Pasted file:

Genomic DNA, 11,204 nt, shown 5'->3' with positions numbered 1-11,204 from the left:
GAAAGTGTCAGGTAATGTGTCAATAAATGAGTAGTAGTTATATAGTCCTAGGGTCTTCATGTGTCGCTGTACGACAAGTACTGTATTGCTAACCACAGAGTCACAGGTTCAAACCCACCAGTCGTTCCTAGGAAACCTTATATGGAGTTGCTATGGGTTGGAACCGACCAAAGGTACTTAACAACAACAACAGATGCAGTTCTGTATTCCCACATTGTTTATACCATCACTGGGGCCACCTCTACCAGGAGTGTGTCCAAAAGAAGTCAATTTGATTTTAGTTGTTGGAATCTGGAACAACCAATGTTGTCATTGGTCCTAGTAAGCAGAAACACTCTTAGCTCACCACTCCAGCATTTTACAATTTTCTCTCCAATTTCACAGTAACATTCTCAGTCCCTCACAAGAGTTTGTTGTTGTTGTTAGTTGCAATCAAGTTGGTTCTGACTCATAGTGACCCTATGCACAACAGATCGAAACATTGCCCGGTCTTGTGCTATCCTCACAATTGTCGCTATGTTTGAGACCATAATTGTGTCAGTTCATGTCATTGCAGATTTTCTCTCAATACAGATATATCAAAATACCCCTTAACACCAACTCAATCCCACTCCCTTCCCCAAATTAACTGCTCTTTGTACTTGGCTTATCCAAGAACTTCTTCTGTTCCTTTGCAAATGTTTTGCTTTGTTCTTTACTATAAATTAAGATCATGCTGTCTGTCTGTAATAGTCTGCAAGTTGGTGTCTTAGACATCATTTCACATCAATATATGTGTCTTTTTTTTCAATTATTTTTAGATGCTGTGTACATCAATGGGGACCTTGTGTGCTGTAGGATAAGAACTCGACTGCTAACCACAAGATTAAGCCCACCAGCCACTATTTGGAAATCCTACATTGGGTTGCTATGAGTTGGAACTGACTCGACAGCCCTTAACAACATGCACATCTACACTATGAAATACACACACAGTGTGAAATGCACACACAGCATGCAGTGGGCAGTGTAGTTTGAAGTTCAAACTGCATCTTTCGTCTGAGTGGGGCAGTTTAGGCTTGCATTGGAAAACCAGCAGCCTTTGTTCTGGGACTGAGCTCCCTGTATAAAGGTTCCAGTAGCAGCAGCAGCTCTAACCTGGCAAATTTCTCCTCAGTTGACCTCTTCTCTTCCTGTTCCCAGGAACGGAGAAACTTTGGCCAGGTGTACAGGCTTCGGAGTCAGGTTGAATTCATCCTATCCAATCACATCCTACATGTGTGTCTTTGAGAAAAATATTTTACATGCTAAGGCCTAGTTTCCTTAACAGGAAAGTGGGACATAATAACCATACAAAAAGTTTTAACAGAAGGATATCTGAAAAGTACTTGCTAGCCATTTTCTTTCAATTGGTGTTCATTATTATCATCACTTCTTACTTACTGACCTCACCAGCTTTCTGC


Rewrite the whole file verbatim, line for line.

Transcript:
Genomic DNA, 11,204 nt, shown 5'->3' with positions numbered 1-11,204 from the left:
GAAAGTGTCAGGTAATGTGTCAATAAATGAGTAGTAGTTATATAGTCCTAGGGTCTTCATGTGTCGCTGTACGACAAGTACTGTATTGCTAACCACAGAGTCACAGGTTCAAACCCACCAGTCGTTCCTAGGAAACCTTATATGGAGTTGCTATGGGTTGGAACCGACCAAAGGTACTTAACAACAACAACAGATGCAGTTCTGTATTCCCACATTGTTTATACCATCACTGGGGCCACCTCTACCAGGAGTGTGTCCAAAAGAAGTCAATTTGATTTTAGTTGTTGGAATCTGGAACAACCAATGTTGTCATTGGTCCTAGTAAGCAGAAACACTCTTAGCTCACCACTCCAGCATTTTACAATTTTCTCTCCAATTTCACAGTAACATTCTCAGTCCCTCACAAGAGTTTGTTGTTGTTGTTAGTTGCAATCAAGTTGGTTCTGACTCATAGTGACCCTATGCACAACAGATCGAAACATTGCCCGGTCTTGTGCTATCCTCACAATTGTCGCTATGTTTGAGACCATAATTGTGTCAGTTCATGTCATTGCAGATTTTCTCTCAATACAGATATATCAAAATACCCCTTAACACCAACTCAATCCCACTCCCTTCCCCAAATTAACTGCTCTTTGTACTTGGCTTATCCAAGAACTTCTTCTGTTCCTTTGCAAATGTTTTGCTTTGTTCTTTACTATAAATTAAGATCATGCTGTCTGTCTGTAATAGTCTGCAAGTTGGTGTCTTAGACATCATTTCACATCAATATATGTGTCTTTTTTTTCAATTATTTTTAGATGCTGTGTACATCAATGGGGACCTTGTGTGCTGTAGGATAAGAACTCGACTGCTAACCACAAGATTAAGCCCACCAGCCACTATTTGGAAATCCTACATTGGGTTGCTATGAGTTGGAACTGACTCGACAGCCCTTAACAACATGCACATCTACACTATGAAATACACACACAGTGTGAAATGCACACACAGCATGCAGTGGGCAGTGTAGTTTGAAGTTCAAACTGCATCTTTCGTCTGAGTGGGGCAGTTTAGGCTTGCATTGGAAAACCAGCAGCCTTTGTTCTGGGACTGAGCTCCCTGTATAAAGGTTCCAGTAGCAGCAGCAGCTCTAACCTGGCAAATTTCTCCTCAGTTGACCTCTTCTCTTCCTGTTCCCAGGAACGGAGAAACTTTGGCCAGGTGTACAGGCTTCGGAGTCAGGTTGAATTCATCCTATCCAATCACATCCTACATGTGTGTCTTTGAGAAAAATATTTTACATGCTAAGGCCTAGTTTCCTTAACAGGAAAGTGGGACATAATAACCATACAAAAAGTTTTAACAGAAGGATATCTGAAAAGTACTTGCTAGCCATTTTCTTTCAATTGGTGTTCATTATTATCATCACTTCTTACTTACTGACCTCACCAGCTTTCTGC